This study is a text analysis of the UN’s own documentary evidence of the drafting process of the UNCRC. The primary material consists of reports of the working group’s annual sessions between 1979 and 1989. Other material which has also been analysed includes: Poland’s initial proposal for a convention, and comments from states and organisations relating to this initial proposal; the revised Polish proposal; proposals from states and NGOs submitted during the two readings; and the result of the technical reading. The analysis focuses on two themes: the meaning attributed to (a) human rights for children and (b) the convention’s role and character. In the analytical reading of the documents, the working group’s discussions relating to these two themes were identified. A detailed analysis of the selected sections was conducted by searching for instances of heteroglossic and monoglossic tendencies respectively. Heteroglossic tendencies were sought by identifying ways in which the multiplicity of meaning increased through: - standpoints expressed in proposals for the convention text, - standpoints expressed in utterances about the proposed text, - standpoints highlighted in reactions to utterances in the discussion. Monoglossic tendencies were sought by locating movements towards unity and decreased multiplicity through: - the content of critique of, or support for, standpoints expressed in the discussion, - the success or dismissal of such critique and support, - how the final wording of an article came to include or exclude the standpoints that had been expressed in the discussion.
The analysis shows how dialogic movements in the deliberations that took place during the drafting of the UNCRC opened up a larger scope for meanings attributed to children's civil, political and socio-economic rights. But the drafting deliberations also included monologic movements, which closed down meaning. These respective movements are detailed in the paper. Further, the analysis of what meanings that were assigned to the role and character of the convention shows that two fundamentally contradictory ideas about the role of the convention operated throughout the drafting process. These represent two different logics about human rights for children, (i) that children have general human rights, and (ii) that children have an adapted version of human rights. When the two analytical themes are combined, a qualifying insight is gained: that different children’s rights logics underlay the closures for different kinds of rights. Concerning children's civil and political rights, the children's rights logic that prevailed in the process of closure was that children have an adapted version of human rights - this logic justified adaptions of these rights for children in the UNCRC compared to what is expressed generally in other instruments. Concerning children's socio-economic rights, the prevailing logic was that children have general human rights - which justified that the same level for these rights were set for children in the UNCRC as in other instruments, no adaptions were accepted. A main conclusion is therefore that the (putative) consensus on different kinds of human rights expressed in the text of the UNCRC draw on inconsistent perceptions of human rights for children.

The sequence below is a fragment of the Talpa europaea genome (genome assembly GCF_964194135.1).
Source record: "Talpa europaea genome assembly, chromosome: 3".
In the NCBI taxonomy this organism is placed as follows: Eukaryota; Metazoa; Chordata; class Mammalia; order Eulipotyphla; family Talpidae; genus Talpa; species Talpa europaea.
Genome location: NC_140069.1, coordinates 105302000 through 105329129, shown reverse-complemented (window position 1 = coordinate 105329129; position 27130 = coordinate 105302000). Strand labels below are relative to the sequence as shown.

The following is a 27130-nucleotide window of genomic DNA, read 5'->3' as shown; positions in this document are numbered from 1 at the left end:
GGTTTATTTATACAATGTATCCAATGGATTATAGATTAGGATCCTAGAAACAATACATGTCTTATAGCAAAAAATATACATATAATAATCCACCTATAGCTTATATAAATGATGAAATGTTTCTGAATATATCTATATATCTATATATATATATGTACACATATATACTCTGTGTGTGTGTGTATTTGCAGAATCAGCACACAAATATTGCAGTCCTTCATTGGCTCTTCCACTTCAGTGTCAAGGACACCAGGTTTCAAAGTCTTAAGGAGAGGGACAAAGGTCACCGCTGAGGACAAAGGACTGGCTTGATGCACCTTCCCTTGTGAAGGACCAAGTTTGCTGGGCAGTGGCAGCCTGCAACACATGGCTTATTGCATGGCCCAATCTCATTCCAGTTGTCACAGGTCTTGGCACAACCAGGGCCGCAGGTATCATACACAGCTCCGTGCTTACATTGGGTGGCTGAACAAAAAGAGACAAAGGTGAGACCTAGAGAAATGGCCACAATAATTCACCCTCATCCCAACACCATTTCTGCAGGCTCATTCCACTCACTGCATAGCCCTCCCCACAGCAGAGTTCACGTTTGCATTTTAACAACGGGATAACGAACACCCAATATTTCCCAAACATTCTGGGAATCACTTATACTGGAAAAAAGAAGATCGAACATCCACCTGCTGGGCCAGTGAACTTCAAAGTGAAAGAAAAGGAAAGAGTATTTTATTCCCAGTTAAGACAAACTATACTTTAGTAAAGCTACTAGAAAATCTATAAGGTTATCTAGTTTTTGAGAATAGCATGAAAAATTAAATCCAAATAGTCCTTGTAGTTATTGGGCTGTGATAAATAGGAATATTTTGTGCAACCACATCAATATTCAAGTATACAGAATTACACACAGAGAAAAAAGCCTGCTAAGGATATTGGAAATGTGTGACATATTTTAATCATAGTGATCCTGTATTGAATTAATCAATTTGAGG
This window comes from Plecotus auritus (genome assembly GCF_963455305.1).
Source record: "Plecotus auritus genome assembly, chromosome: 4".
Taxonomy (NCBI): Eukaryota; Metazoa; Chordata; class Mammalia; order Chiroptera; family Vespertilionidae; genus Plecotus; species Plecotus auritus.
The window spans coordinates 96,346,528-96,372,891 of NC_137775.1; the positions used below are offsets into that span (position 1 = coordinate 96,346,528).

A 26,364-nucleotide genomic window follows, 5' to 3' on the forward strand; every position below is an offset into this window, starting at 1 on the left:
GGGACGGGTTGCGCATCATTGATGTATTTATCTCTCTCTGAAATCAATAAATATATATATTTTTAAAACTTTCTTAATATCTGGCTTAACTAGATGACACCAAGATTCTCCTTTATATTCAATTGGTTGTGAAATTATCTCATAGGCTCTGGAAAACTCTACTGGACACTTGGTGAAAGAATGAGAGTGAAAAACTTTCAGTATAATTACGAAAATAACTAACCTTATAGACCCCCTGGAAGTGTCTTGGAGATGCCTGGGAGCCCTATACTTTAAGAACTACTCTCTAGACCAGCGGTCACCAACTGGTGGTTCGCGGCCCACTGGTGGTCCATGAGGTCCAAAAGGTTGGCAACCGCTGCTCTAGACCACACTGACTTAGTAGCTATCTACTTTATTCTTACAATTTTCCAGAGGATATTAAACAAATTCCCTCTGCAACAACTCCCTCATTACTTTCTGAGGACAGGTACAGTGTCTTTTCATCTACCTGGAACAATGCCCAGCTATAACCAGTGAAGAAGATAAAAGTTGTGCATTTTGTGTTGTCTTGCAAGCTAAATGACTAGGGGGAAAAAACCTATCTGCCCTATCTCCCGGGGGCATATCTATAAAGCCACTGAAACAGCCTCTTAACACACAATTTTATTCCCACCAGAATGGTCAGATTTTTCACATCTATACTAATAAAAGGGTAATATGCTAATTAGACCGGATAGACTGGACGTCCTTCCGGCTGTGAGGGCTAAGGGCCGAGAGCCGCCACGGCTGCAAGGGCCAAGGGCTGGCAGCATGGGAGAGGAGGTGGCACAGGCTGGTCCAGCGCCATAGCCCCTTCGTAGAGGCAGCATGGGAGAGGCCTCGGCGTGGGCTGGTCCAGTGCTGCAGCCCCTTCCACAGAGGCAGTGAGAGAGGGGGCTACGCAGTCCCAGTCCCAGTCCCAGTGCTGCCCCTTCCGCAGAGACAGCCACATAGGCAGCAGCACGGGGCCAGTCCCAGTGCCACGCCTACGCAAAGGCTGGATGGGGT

Alston, Philip (1990). ‘The Unborn Child and Abortion Under the Draft Convention on the Rights of the Child’. Human Rights Quarterly 12(1), 156-178. Bakhtin, Mikhail Mikhailovich. The Dialogic Imagination. Four Essays. M. Holist (Ed.). University of Texas Press. Holzscheiter, Anna (2011). ‘Power of discourse or discourse of the powerful? The reconstruction of global childhood norms in the drafting of the UN Convention on the Rights of the Child’. Journal of Language and Politics10(1), 1-28. Price Cohen, Cynthia (1990). ‘The Role of Nongovernmental Organizations in the Drafting of the Convention on the Rights of the Child’. Human Rights Quarterly 12(1), 137-147. Quennerstedt, Ann (2009). ‘Balancing the Rights of the Child and the Rights of Parents in the Convention on the Rights of the Child’. Journal of Human Rights, 8(2), 162-176. Tobin, John (2013). ‘Justifying Children’s Rights’. International Journal of Children’s Rights 21(3), 395-441.